Emotional Investing

On 09/21/2011, in Investment Strategies, by Jordan Wilson

Investment markets have resembled roller coasters in recent times.

Up, down, sideways, making many investors sick to their stomaches.

While investing is an emotional experience at any time, this turbulent period makes things even worse for lots of investors.

So what should you do? 

Avoid Emotional Investing!

Emotional investing should be avoided.

Easy to say, difficult to adhere to. It is extremely tough to maintain a level head when your savings are at stake.

George Loewenstein, professor of both economics and psychology at Carnegie Mellon, discusses emotions and investing in this CNNMoney interview. It is well worth a read.

I think that if you can identify areas where emotions may take over from rational investment practices, you can watch out for these potential traps and try to limit their impact.

Plan When Times are Calm

As Dr. Loewenstein states, it is “dangerous to make long-term decisions based on short-term emotions.” You need to develop a fundamentally sound investment approach on which to make your decisions.

This approach should include short, medium, and long-term investment objectives.

It should also provide guidance for dealing with future investing issues (e.g., investment bubbles, bear markets, inflation) before they actually arise. It is always easier to determine a logical course before a crisis erupts.

Stay Focussed During Volatile Markets

To counter emotional investing problems, Dr. Loewenstein suggests using a professional advisor. Preferably someone that understands the ups and downs of the markets and can advise in a rational manner.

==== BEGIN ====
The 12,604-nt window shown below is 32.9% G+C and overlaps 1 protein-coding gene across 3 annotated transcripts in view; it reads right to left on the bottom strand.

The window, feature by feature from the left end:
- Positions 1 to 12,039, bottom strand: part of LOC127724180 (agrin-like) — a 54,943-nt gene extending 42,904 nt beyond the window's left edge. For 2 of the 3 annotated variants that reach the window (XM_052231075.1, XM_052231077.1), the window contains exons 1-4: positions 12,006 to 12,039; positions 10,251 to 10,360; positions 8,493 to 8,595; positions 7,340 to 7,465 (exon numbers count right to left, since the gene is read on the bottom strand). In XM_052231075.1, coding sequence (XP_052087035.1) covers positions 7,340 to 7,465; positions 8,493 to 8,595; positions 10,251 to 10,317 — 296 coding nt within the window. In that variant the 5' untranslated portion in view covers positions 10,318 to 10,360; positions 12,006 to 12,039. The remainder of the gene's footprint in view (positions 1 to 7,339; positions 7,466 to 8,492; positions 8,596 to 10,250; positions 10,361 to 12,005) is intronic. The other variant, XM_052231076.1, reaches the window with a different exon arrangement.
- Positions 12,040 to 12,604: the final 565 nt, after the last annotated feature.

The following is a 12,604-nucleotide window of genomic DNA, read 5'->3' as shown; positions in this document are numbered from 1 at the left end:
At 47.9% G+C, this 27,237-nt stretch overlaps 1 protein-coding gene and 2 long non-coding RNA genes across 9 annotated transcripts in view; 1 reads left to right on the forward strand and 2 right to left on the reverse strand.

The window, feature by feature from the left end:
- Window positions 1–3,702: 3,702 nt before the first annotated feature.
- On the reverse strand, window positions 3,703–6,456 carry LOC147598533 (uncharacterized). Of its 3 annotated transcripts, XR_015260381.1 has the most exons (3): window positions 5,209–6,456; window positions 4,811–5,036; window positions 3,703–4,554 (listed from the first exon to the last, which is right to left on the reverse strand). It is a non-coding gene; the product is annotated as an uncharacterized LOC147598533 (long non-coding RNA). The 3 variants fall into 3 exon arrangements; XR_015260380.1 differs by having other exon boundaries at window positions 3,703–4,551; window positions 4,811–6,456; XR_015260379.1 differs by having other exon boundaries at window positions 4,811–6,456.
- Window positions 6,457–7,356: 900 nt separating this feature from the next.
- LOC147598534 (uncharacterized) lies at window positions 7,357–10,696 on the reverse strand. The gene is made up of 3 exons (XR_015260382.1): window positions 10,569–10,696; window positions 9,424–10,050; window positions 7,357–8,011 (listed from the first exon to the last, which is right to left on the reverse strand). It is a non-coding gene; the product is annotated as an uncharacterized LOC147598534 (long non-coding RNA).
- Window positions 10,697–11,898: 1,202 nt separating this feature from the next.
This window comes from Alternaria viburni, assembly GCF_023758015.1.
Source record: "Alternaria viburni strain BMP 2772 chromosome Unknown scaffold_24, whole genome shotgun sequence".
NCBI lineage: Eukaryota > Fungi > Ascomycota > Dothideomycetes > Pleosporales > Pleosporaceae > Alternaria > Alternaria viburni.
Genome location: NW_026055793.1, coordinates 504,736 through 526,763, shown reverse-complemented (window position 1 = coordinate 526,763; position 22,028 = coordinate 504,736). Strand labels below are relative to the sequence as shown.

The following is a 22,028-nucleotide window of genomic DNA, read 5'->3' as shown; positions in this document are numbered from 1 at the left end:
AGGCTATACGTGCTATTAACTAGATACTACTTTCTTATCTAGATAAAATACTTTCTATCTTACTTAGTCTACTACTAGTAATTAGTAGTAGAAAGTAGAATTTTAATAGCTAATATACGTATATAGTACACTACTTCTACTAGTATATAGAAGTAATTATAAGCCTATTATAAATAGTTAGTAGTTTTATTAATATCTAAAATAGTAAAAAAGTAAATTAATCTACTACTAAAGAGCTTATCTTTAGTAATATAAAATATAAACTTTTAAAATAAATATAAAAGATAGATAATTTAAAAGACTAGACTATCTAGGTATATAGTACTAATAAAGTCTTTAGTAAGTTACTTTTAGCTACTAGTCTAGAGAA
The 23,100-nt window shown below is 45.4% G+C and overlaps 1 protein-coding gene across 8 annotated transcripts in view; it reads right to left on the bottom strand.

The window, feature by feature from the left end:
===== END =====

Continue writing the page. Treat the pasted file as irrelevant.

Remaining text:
I would also suggest using some tools that we have previously discussed.

Develop a written Investment Policy Statement (IPS) when you begin to invest. Your IPS will be the framework with which you invest. It will also keep you on the correct path and help you avoid making investment decisions based simply on short-term emotional factors.

Utilize prudent risk management techniques. Key among these are portfolio diversification with attention to asset correlations and proper asset allocation for your investor profile.

Use common sense to identify potential investment bubbles and do not get greedy with unrealized gains.

There is no evidence that investors successfully time market volatility over the long run. So invest in a diversified, low-cost investment portfolio using a buy and hold strategy. For those who say buy and hold does not work in volatile markets, I disagree to some extent.

When managing your portfolio, employ dollar cost averaging to take advantage of market dips and to reduce acquisitions when markets are potentially becoming overheated.

It also means that you should review your portfolio on a periodic and consistent basis. Do not wait until the wolf is at the door before assessing your investment holdings.

If your objective, non-emotional review indicates rebalancing is required, feel free to do so. This can be done by reallocating existing holdings, adjusting future investment allocations, or through profit-taking.

Following a well-designed investment framework and strategy as outlined in your IPS will help you keep calm when the markets are volatile. Put in the effort to develop a sound IPS when starting out on your investing path. If you do, you will be rewarded over your lifetime by (hopefully) solid portfolio performance and a less stressful investment life.

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